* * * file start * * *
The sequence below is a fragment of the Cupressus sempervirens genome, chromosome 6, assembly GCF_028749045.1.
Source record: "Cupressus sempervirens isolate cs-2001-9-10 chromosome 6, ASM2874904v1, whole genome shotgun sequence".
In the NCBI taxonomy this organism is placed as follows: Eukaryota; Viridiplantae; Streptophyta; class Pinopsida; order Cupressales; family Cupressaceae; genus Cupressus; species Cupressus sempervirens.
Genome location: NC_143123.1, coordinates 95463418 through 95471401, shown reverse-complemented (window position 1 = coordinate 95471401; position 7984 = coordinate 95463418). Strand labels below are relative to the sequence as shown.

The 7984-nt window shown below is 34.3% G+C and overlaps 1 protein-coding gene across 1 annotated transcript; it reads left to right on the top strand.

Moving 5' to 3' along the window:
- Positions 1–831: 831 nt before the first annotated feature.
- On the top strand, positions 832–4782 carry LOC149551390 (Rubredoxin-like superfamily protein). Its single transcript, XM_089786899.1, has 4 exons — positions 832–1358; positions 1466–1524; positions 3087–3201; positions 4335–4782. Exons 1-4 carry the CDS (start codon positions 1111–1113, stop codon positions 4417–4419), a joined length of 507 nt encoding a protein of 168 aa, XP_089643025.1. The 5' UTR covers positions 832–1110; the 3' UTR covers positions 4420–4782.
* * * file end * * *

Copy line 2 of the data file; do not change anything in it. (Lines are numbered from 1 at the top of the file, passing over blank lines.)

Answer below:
Source record: "Cupressus sempervirens isolate cs-2001-9-10 chromosome 6, ASM2874904v1, whole genome shotgun sequence".